EVERYTHING HUMANOIDLY POSSIBLE
A recent notice posted on the US Federal Business Opportunities
website confirms that DARPA has selected Boston Dynamics as a "sole
source" to develop and build the humanoid robots that the software
teams will use in the DARPA Robotics Challenge."Of the few existing
humanoid robots," the notice says,"[Boston Dynamics] was deemed to
be the sole viable supplier for providing the necessary robotic platform
capability within the specified timeframe." Boston Dynamics will build
eight identical humanoids which will be based on PETMAN and Atlas —
robots that the firm built for the US Army and DARPA, respectively. The
result is expected to be "a one of a kind humanoid robot with state-of-the-art capability."
The final form of the humanoid is expected to have two arms, two
legs, a torso, and a head, and will be physically capable of performing all
of the tasks required for the disaster response scenarios scheduled in
the Challenge." These tasks include driving cars, walking across rubble,
moving heavy objects, opening and closing doors and valves, using tools,
and climbing ladders.
One of the primary differences between the final platform and the
current platform is going to be the addition of a head, which will likely
contain the sensors allowing for the hybrid autonomous and
teleoperated control that DARPA seems to have in mind for the
Challenge (stereo cameras and LIDAR). Otherwise, what you'll expect to
see is a 150 kg humanoid with a pair of two or three fingered hands.
Boston Dynamics is very well known for developing “dynamic”
robots — machines that rather than using static techniques to control
their motion move dynamically, relying on advanced control software and
high performance hydraulic actuators. The trade-off is that hydraulics
generally demand a fairly beastly engine.
"We’re not going to disallow tethers in order to power the robot, but the tether will not be able to go all the way back to
the operator. So, what the utility vehicle can help with is you can put the power supply for the robot on the flatbed of the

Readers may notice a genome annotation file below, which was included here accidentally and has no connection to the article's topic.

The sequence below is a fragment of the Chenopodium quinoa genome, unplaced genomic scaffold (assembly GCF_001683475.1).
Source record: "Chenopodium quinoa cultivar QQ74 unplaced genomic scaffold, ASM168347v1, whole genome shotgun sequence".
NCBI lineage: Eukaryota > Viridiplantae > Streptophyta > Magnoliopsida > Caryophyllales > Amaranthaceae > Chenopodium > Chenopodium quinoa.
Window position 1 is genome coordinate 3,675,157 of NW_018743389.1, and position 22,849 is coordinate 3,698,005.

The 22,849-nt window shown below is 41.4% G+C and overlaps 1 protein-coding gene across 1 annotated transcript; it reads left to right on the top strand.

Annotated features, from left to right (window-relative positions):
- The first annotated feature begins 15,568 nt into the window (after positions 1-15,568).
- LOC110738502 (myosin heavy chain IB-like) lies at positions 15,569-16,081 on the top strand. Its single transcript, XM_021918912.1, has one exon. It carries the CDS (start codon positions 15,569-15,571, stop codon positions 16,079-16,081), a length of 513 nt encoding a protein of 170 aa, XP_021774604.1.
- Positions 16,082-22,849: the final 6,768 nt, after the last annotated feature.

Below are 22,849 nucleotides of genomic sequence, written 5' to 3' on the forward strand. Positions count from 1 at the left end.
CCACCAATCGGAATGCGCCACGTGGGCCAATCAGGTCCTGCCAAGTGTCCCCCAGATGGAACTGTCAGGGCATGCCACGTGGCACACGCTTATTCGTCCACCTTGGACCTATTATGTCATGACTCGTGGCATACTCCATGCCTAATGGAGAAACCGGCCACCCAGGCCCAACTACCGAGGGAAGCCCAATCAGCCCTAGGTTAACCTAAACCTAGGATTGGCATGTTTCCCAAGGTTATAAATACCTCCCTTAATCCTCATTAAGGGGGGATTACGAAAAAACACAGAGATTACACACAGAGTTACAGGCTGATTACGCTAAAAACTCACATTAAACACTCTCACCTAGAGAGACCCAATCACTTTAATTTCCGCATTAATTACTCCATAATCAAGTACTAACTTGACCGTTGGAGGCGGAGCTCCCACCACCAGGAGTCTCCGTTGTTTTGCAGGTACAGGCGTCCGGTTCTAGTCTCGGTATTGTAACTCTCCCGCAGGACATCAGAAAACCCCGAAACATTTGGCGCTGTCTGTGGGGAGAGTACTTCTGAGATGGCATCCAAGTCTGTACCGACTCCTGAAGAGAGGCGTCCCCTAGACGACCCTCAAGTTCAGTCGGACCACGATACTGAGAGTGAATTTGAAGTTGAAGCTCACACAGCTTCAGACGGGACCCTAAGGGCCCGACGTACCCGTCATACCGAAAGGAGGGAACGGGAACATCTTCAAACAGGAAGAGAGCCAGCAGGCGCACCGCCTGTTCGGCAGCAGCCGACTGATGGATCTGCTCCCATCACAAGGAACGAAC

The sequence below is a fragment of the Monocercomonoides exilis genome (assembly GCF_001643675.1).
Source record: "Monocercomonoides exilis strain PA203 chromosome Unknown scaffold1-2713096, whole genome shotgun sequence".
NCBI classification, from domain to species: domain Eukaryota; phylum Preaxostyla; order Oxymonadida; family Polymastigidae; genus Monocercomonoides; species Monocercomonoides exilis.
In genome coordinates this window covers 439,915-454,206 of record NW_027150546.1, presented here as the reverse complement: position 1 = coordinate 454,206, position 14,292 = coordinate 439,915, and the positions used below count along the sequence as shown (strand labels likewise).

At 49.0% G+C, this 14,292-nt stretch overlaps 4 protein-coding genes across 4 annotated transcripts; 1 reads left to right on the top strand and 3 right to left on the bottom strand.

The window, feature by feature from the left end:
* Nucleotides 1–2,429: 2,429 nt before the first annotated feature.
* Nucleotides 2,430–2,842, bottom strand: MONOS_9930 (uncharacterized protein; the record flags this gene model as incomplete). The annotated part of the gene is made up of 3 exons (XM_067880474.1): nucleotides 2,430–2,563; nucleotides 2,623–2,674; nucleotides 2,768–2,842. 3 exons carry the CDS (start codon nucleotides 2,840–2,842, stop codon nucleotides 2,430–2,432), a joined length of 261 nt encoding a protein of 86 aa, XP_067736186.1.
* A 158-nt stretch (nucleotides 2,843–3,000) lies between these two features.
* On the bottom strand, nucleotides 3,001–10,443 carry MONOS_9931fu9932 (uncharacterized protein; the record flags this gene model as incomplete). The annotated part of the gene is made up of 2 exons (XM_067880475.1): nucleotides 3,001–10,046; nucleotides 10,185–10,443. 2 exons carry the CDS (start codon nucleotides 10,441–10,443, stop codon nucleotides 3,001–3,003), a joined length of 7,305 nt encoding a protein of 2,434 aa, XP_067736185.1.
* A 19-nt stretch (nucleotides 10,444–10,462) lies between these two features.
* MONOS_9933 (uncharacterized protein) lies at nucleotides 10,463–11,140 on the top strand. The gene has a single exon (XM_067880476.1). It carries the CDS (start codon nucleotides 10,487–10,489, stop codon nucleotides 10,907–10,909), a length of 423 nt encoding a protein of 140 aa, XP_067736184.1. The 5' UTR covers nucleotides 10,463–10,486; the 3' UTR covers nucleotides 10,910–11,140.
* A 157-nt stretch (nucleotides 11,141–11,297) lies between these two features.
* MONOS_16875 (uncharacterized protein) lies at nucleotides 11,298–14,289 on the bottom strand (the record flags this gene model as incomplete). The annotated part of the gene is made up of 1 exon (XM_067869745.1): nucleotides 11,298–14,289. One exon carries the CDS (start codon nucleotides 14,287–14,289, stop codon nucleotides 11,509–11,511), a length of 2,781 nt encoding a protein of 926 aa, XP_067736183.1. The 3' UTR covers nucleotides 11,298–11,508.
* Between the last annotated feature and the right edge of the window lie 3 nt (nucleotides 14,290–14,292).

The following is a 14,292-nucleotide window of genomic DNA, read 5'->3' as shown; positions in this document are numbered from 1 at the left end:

vehicle and then the tether can go to the robot, and the vehicle is now a movable base that the robot can operate a certain
distance from," commented program manager Dr. Gill Pratt.
There's nothing that says teams have to use a humanoid platform at all, and DARPA has been very specific that the
Challenge is "decidedly not exclusive to humanoid systems." There are lots of reasons why humanoids are a good idea, but that
in no way means that humanoids are necessarily the best idea. Of course, completing tasks involving equipment that's been
built for humans (like climbing a ladder) would be quite difficult for non-humanoid robots, unless some creative solutions are
So, what about other humanoid robots? Well, there are some possible contenders, including ASH/SAFFiR (funded by the US
Navy), as well as Meka and UT Austin's hyper agile biped.
The Challenge will last 15 months from October 1, 2012 to December 31, 2013, at which point there will be a
competition. A second phase will happen from January 1, 2014 to December 31, 2014, ending with another competition where
teams will try to improve their performances.
HERB REACHES FINAL FRONTIER
Herb — the Home Exploring Robot Butler — has been hard at work
at Carnegie Mellon's Robotics Institute learning how to be —you
guessed it — a home exploring robot butler. Siddhartha Srinivasa's
group has effectively ended robotics research as we know it by
teaching Herb to microwave frozen food. Yep, that's it. No more
funding, no more papers, no more conferences. Robots can now do
everything we could ever want.
28 SERVO 06.2012